Advantages and Disadvantages of Mesh Radio Fewer central stations, Non-line-of-sight
NLOS configurations are easy to build out of meshes, so the linear nature of radio propagation isn't really a factor in meshes of any size.
Reliability is improved just because the network is structured as a
No need for "high Sites": Mesh Radio offers excellent coverage without requiring the use of "high sites." It is no longer necessary to deploy network connection points on the highest buildings or hilltops
Minimum upfront network investment for deployment With traditional fixed wireless systems, coverage, even to a few subscribers, depends on installing a significant number of base stations, so that an operator is faced with high initial costs when network revenues are lowest. With Mesh Radio new customers can be connected with a very low density of deployed 'seed' nodes, which provide initial coverage Robustness: Mesh is more robust than single-hop networks because it is not dependent on the performance of one node for its operation In mesh network architecture, if the nearest AP is down or there is localized interference, the network will continue to operate; data will simply be routed along an alternate path
Fault-tolerance, Self-healing architecture Meshes are very adaptable to failures in nodes or dropouts in radio coverage - traffic is simply re-routed dynamically. Each mesh node is aware of the primary optimal path, the secondary path, and every tertiary path a packet may follow to reach its intended destination
Higher bandwidth: One way to get more bandwidth out of the network, is to transmit data across multiple short hops. That's what a mesh network does. Additionally, because little power is required to transmit data over short distances, a mesh network can support higher bandwidth overall despite FCC regulations that limit maximum transmission power.
Spatial reuse: Spatial reuse is another benefit of mesh over single-hop networks. As noted earlier, in a single-hop network, devices must share an AP.
If several devices attempt to access the network at once, a virtual traffic jam occurs and the system slows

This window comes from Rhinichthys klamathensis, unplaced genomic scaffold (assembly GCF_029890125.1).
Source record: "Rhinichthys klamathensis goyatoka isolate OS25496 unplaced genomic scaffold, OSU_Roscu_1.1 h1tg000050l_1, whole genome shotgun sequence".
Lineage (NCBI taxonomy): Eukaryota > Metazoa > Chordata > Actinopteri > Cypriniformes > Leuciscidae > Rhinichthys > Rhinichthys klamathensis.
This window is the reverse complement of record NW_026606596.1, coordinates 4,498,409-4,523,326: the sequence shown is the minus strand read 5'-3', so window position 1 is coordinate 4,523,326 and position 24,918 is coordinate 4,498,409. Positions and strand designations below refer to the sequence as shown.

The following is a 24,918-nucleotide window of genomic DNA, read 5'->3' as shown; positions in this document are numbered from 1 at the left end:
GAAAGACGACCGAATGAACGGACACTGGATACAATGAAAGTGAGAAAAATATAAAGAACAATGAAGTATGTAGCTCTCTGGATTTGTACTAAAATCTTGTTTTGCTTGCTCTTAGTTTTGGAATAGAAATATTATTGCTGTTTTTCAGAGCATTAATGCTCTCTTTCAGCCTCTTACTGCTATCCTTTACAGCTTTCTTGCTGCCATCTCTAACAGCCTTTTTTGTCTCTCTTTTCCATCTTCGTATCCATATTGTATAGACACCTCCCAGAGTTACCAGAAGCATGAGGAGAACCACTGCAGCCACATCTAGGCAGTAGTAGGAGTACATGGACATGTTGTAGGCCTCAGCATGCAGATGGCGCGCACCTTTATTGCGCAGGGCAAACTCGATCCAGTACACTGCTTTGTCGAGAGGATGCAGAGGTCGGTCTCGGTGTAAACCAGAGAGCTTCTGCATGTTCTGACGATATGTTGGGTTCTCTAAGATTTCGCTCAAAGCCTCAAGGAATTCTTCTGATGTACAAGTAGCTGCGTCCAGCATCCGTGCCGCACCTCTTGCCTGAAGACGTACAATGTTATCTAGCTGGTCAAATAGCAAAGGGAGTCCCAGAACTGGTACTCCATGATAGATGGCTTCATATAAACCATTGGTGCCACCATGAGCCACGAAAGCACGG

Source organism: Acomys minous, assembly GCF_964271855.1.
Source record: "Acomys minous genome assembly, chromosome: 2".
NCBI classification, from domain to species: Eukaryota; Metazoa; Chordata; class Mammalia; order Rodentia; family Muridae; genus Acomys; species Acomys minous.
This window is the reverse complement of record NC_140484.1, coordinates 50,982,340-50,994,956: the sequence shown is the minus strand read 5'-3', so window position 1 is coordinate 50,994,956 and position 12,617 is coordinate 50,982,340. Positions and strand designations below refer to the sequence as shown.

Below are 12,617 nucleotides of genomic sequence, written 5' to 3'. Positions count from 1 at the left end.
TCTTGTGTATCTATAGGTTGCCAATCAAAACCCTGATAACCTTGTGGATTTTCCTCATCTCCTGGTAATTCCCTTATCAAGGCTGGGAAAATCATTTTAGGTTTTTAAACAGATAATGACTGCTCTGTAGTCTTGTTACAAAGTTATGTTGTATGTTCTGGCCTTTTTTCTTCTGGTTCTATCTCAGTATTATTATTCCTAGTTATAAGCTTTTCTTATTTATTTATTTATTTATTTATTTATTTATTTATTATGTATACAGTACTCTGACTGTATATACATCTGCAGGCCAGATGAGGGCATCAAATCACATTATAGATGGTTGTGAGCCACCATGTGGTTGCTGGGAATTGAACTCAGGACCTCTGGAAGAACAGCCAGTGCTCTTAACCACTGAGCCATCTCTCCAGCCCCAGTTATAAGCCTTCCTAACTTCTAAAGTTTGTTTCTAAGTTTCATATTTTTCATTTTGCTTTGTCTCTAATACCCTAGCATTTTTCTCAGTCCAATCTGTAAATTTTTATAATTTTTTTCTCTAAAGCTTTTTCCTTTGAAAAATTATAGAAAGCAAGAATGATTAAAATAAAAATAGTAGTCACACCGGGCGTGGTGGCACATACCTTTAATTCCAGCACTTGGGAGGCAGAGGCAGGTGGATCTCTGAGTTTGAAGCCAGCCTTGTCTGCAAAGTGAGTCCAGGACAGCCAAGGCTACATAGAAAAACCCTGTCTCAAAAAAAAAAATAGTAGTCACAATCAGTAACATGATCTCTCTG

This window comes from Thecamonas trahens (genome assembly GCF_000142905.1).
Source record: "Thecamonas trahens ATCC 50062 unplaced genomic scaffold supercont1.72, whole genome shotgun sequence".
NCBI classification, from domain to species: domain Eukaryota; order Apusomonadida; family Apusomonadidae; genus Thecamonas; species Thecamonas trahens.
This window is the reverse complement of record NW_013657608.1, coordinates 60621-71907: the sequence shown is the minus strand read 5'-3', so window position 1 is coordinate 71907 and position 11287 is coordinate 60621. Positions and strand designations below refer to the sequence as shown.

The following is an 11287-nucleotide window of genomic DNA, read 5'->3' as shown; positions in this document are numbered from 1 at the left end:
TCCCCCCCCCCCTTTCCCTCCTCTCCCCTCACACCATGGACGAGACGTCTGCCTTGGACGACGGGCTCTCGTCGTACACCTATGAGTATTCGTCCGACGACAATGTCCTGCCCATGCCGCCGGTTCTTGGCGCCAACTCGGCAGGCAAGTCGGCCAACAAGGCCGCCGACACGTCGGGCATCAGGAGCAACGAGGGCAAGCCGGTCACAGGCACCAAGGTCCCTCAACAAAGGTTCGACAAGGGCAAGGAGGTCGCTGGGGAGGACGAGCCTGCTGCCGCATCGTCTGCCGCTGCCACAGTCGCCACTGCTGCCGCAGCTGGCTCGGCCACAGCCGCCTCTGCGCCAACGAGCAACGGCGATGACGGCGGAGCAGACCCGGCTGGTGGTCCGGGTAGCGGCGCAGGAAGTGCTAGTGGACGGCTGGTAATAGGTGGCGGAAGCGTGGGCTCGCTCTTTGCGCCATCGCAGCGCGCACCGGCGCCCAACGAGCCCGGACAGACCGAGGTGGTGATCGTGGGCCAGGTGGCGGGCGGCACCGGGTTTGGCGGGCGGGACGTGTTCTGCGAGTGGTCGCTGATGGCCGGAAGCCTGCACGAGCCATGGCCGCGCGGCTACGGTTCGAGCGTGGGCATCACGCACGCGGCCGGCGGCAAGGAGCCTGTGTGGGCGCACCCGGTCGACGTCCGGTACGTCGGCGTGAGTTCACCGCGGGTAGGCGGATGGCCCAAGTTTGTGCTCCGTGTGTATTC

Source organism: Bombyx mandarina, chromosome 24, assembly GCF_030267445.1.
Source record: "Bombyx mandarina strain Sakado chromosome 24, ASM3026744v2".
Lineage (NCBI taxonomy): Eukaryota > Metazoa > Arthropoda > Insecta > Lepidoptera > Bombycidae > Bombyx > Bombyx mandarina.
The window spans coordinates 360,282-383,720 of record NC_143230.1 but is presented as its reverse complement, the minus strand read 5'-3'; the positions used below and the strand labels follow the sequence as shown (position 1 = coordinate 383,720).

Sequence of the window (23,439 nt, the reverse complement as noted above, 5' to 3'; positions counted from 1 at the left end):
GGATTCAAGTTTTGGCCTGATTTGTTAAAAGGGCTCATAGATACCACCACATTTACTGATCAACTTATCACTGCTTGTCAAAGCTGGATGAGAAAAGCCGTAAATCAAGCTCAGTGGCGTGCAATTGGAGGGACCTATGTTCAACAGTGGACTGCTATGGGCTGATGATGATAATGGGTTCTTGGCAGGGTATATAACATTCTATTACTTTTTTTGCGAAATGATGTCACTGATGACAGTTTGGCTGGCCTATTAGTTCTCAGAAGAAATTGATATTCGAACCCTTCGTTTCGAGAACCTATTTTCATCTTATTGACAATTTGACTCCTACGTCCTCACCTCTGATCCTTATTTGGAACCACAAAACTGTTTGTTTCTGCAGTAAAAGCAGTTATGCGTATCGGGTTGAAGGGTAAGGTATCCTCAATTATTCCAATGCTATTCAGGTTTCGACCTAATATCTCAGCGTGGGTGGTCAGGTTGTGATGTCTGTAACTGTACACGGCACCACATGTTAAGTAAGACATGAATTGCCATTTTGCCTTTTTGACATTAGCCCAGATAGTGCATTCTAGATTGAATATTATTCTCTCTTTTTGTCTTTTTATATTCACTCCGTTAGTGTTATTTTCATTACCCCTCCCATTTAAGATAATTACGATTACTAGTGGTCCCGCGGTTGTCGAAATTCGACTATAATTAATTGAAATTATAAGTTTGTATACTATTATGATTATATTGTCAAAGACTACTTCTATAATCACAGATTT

Spectrally efficient: Mesh radio is also far more spectrally efficient than point to multi-point systems, because the 'narrow' beams are much less likely to interfere with each other. The spectrum can therefore be re-used over and over in any area This means that, in any given spectrum allocation, up to ten times as many customers can be served at the same data rate compared with point to multi-point
Adaptive backhaul provisioning: One of the best features of a Mesh Radio is the lack of the requirement to provide a wired backhaul connection to every node. Rather, user traffic is relayed over the air between nodes until it reaches its destination or a node with a connection to another network (like the Internet). Thus, one could deploy, for example, a Wi-Fi mesh to provide service over a large geographic area, but only very limited backhaul initially
Power: The substrate nodes of a mesh network can be built with extremely low power requirements, meaning that they can be deployed as completely autonomous units with solar, wind, or hydro power.
Other Advantages Integration Reality fit Network Expansion
Conclusion Mesh Radio has significant benefits compared with PMP systems which come about through the use of directional antennas to set up a series of point-to-point links between nodes on customers homes
Mesh Radio could provide a 3rd platform for residential broadband to compete with cable and ADSL in urban areas that is also practical in suburban and semi-rural areas.Mesh Radio is completely new and it can be introduced independently of any existing network or operator The UK Government is keen to role out BFWA and the Radiocoms Agency is consulting on the use of the 40GHz band Even if it takes longer Mesh Radio will eventually happen and companies that stand to gain from its introduction should start to actively support its development.
References IEEE Wireless Communications,Oct 2003,Vol 10, No.5 IEEE Microwave Magazine,Vol 2,No 2,June 2001 IEEE Spectrum,June 2002 New Scientist Magazine,Nov 2001 www.meshradio.co.uk www.radiantnetworks.com www.broadcastapers.com www.broadbandmag.co.uk www.itti.com www.seminarsonly.com